Sometimes, when it's this cold, cheese on toast just won't cut it. Sometimes, you just want the cheek-flushing warmth and sense of occasion that comes from a hefty pot of boozy, molten cheese fondue, ceremoniously plonked on its heater and surrounded by mountains of potatoes, crusty bread, crudités and meats.
I've only been skiing once and, honestly, it didn't go too well for me. My first day involved a dislocated knee, the mockery of elderly Italian men sipping their coffees and some very frustrated and very talented friends who just wanted to get to the black runs. We were quite short on money so I seem to remember we lived on omelette sandwiches and 1 euro wine...
But the Scientist and the Suit are massive fans, so I googled extensively and for one night only turned the kitchen into an "Alpine Lodge". Complete with cardboard fires, paper snowflakes and a fake snow table trim. Fondue was refused to anyone not wearing hat, gloves and sensible shoes - and the Suit even pulled on his prized ski boots.
The internet told me that people who ski like to drink Chartreuse, so I picked up some miniatures and stuck them in the freezer.
Reader, it is revolting. I wouldn't recommend it to anyone unless their blood sugars levels were crashing and there was literally nothing else available. It is sickly to the point that sugar crystallises around the rim and cough syrup has a subtler flavour palette.
Anyway, to the fondue. It's quite easy and you can do it in a pan if you don't have a fancy fondue pot.
Ingredients (serves 3):
300g Emmenthal, grated
200g Gruyere, grated
250g Reblochon, cubed and rind removed
150ml acidic white wine (try a Muscadet)
1 fat clove garlic, finely grated
1 glug Kirsch, Courvoisier, cognac or brandy
Sprinkling cornflour/plain flour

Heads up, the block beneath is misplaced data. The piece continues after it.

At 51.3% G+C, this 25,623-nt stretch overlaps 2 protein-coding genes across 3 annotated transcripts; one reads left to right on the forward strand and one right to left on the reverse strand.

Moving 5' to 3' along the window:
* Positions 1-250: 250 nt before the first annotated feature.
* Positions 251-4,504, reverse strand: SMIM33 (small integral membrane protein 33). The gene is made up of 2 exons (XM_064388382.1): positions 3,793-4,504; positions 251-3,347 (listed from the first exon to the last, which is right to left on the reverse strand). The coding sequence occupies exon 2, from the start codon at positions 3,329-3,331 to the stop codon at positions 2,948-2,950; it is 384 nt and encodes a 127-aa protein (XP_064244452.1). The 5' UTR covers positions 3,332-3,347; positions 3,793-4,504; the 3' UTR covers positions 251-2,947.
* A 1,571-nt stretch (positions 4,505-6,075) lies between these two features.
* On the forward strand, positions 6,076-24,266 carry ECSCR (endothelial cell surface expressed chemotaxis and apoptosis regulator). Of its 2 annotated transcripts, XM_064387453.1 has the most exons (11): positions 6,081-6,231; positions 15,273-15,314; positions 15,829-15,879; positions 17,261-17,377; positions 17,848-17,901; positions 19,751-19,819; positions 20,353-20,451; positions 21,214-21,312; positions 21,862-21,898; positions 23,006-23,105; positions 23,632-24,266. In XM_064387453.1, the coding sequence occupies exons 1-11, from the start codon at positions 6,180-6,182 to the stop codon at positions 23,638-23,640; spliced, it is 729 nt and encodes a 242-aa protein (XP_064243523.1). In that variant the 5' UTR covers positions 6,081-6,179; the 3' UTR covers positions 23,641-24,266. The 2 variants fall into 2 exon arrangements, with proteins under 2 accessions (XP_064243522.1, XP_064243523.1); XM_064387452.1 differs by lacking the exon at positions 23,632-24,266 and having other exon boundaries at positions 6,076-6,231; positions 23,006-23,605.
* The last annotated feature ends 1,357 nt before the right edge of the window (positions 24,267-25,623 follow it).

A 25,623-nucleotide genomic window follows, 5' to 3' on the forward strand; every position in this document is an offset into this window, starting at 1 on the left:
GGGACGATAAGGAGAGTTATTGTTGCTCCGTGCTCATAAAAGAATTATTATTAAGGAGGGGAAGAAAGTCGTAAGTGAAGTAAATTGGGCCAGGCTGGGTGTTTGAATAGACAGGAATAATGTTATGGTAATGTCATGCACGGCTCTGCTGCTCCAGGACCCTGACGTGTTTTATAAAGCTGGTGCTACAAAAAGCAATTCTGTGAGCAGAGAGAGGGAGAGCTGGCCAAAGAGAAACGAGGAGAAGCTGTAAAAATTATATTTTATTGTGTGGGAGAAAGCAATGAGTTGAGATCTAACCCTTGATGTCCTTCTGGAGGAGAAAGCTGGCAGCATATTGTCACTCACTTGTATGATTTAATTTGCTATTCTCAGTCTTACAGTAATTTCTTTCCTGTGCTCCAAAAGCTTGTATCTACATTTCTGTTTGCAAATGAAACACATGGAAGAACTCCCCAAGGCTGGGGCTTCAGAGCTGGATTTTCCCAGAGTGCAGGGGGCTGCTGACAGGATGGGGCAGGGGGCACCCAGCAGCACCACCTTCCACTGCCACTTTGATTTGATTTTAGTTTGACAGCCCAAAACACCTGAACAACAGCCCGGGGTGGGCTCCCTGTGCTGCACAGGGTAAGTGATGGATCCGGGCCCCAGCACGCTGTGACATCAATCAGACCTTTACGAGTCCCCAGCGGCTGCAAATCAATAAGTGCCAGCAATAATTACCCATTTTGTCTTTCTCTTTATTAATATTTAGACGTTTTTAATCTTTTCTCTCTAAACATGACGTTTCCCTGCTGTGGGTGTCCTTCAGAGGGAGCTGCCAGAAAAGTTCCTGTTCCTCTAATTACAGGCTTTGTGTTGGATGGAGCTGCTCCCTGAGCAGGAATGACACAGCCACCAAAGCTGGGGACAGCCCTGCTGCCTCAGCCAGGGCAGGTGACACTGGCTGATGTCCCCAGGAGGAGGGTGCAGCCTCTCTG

Serve with: get creative. We had quickly seared steak, sausage, crusty bread, boiled new potatoes drizzled with olive oil, steamed broccoli, the usual crudité suspects and asparagus.
Don't serve with: Chartreuse. A very cold white wine and perhaps some icy vodka will do nicely.
Put the garlic in a heavy-based pot on a low heat. You could also keep the garlic whole and rub the pot with it, if you're serving in the pot, but I like extra garlic. Add the wine and bring to a simmer. Let it simmer for a few minutes.
Add the Emmenthal, spoon by spoon. Let each spoonful melt into the wine before you add the next and keep stirring.
Add the Gruyere, as above.
You get the picture, Add the Reblochon.
When the Reblochon has melted in, and really melted in, whisk the Kirsch/substitute alcohol and the flour together and then stir quickly into the fondue.
If it splits - don't worry. You can add more cornflour or, if it's really desperate (and sorry purists), you can spoon off the liquid. Just be aware that you'll be dipping in melted cheese with a little liquid and if you spoon off the split liquid, the cheese will solidify faster.
If you can, put the pot on the table under a flame. Get dipping.